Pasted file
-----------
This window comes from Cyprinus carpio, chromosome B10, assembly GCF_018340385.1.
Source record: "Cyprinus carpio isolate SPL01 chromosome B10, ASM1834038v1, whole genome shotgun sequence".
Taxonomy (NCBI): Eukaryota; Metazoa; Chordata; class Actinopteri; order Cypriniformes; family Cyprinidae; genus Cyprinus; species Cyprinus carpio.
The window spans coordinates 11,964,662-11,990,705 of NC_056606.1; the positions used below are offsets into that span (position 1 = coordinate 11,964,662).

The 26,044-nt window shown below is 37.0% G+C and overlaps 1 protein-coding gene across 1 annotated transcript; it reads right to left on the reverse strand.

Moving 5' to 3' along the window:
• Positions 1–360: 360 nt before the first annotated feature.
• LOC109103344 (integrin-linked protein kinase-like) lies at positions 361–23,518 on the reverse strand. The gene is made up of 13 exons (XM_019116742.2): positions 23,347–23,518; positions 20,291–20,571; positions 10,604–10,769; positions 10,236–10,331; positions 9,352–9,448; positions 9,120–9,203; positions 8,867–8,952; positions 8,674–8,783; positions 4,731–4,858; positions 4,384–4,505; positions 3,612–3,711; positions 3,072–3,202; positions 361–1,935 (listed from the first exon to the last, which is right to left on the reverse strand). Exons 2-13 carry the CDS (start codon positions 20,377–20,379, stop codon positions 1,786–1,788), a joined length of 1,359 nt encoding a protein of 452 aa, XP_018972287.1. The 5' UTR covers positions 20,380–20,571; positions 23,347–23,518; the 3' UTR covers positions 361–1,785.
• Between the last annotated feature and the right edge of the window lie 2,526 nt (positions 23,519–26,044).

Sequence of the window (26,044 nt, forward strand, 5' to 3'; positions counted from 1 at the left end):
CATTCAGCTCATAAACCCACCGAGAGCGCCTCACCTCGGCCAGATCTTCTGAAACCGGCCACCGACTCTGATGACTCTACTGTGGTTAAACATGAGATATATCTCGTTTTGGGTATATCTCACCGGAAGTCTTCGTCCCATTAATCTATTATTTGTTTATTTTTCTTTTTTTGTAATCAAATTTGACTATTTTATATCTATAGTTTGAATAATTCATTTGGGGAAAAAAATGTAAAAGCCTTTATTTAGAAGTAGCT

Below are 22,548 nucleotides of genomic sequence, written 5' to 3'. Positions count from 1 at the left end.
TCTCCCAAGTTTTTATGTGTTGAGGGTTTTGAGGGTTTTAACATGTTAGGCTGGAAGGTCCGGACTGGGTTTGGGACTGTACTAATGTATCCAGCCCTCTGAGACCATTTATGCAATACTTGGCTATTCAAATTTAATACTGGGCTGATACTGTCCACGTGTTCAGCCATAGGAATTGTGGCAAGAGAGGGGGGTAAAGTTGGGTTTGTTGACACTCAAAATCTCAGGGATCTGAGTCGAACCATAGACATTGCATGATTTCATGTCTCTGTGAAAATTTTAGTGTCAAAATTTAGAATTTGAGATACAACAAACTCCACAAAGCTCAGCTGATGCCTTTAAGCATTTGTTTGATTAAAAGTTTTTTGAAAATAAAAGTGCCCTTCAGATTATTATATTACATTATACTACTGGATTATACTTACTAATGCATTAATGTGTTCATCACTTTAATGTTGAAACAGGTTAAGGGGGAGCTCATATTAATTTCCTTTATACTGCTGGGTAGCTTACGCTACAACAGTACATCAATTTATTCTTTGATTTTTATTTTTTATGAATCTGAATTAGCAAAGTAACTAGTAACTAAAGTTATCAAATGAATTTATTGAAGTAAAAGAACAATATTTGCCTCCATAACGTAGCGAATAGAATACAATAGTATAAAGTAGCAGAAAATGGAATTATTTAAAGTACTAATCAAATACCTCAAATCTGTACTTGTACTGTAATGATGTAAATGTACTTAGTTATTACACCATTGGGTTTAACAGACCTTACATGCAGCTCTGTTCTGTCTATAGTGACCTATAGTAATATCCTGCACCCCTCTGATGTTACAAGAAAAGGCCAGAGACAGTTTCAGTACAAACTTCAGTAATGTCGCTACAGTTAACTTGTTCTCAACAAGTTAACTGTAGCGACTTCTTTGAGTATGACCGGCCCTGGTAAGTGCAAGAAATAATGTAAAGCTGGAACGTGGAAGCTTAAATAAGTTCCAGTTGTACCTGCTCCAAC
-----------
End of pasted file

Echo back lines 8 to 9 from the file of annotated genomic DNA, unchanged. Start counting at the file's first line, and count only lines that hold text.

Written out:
• LOC109103344 (integrin-linked protein kinase-like) lies at positions 361–23,518 on the reverse strand. The gene is made up of 13 exons (XM_019116742.2): positions 23,347–23,518; positions 20,291–20,571; positions 10,604–10,769; positions 10,236–10,331; positions 9,352–9,448; positions 9,120–9,203; positions 8,867–8,952; positions 8,674–8,783; positions 4,731–4,858; positions 4,384–4,505; positions 3,612–3,711; positions 3,072–3,202; positions 361–1,935 (listed from the first exon to the last, which is right to left on the reverse strand). Exons 2-13 carry the CDS (start codon positions 20,377–20,379, stop codon positions 1,786–1,788), a joined length of 1,359 nt encoding a protein of 452 aa, XP_018972287.1. The 5' UTR covers positions 20,380–20,571; positions 23,347–23,518; the 3' UTR covers positions 361–1,785.
• Between the last annotated feature and the right edge of the window lie 2,526 nt (positions 23,519–26,044).